I grew up in a small city of Khmelnitsky in Western Ukraine. There isn't much that's exciting about it - it's a regional center, it has a river running through it and its main industry is shopping. Following the dissolution of the Soviet Union in 1990s, jobs were scarce and local money quickly lost their value. The economy was in ruins. So a lot of people tried to make ends meet by reselling things, often brought in from a neighboring country. It was not uncommon to see a former white collar worker peddling Turkish bed linen or Polish shoes. Several marketplaces sprung up around the city and one of them grew to enormous proportions. This is now the 'tolkuchka' or 'tucha' - third largest marketplace in Europe (the nicknames refer to how crowded and cramped it gets and how you get pushed around when you're shopping).
There is a concert hall. A friend took us to a symphonic rock concert there. The music was okay, but sitting in the second row from the stage and watching the action with a sketchbook in my hand was fantastic.
So that's a little bit about my town. Let's say I was not sad to leave when I moved away to architecture school in Odessa (which is all the way on the other side of the country). But there is one thing this place has that I can't find anywhere else.
Enter Lara. Psychology professor, artist, writer, the most constant thing in my life (other than, arguably, my parents). My best friend.
We met at the art school. She was 13, I was 12, and four hours a day three days a week we were together. We share love for art, creativity, humor and reading. She is way better at understanding the mysteries of human interaction. I am better at...math? She likes cats, I'm a dog person. She likes pastels, I am into watercolor.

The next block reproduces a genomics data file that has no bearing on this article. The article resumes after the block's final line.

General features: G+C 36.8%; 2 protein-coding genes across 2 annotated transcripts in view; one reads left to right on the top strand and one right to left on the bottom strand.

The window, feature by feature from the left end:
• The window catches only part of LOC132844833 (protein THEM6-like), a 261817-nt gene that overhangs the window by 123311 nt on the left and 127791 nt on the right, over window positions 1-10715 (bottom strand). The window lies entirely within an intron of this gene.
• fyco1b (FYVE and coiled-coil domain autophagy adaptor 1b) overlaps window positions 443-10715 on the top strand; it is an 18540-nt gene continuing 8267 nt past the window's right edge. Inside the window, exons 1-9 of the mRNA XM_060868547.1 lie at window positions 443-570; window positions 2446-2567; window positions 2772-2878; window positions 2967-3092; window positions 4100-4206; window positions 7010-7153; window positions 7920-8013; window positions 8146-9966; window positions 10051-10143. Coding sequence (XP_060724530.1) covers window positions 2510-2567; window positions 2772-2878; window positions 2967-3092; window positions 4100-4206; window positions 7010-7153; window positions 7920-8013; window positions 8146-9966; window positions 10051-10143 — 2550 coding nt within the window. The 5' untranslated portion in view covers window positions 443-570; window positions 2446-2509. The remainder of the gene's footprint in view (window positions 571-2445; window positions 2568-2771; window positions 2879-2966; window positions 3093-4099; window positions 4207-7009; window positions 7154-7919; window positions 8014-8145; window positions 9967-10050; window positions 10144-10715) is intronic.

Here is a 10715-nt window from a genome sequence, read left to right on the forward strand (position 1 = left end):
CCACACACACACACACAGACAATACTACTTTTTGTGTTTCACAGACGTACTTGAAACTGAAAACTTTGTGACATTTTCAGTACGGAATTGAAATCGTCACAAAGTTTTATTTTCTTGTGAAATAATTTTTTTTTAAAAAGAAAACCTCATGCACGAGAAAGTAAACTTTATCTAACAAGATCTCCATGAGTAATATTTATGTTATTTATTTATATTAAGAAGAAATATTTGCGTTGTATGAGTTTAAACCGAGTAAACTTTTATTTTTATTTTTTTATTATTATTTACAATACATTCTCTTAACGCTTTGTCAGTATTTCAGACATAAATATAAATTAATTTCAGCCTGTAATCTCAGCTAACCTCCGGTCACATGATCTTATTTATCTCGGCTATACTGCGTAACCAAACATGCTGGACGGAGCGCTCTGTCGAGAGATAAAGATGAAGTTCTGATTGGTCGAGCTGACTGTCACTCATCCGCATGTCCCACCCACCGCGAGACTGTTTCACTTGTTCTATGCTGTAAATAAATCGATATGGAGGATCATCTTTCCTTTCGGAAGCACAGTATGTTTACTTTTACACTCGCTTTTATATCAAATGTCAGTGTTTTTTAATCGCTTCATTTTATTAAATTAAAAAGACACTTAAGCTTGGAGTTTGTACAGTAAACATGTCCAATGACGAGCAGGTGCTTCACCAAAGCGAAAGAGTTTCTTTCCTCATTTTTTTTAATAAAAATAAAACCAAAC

Lara is one of the main reasons I wanted to go back to Ukraine. We kept in touch through the 13 years I've been gone - good ol' snail mail at first, emails which she could only read at her university library computer, endless iterations of messengers and social networks. I would call her with a long distance call card and promise I would definitely come. Next year.
And then I wouldn't keep that promise because transatlantic travel is expensive and children are little.
So this time was surreal for both of us. I couldn't believe I did it, she couldn't believe I was really there, breathing the same air. It was amazing. We both worried that somehow, through distance and time apart, we became different people and those people would not connect. But we did connect - it was as if we only saw each other last week.
Good friends like this are a treasure - I hope you have one, too. And if you don't, find one and build that relationship. It really can be something that sustains you and holds your head above the water when times are tough. Also, it's extra nice having a shrink for your best friend ;). Highly recommended for you creative types.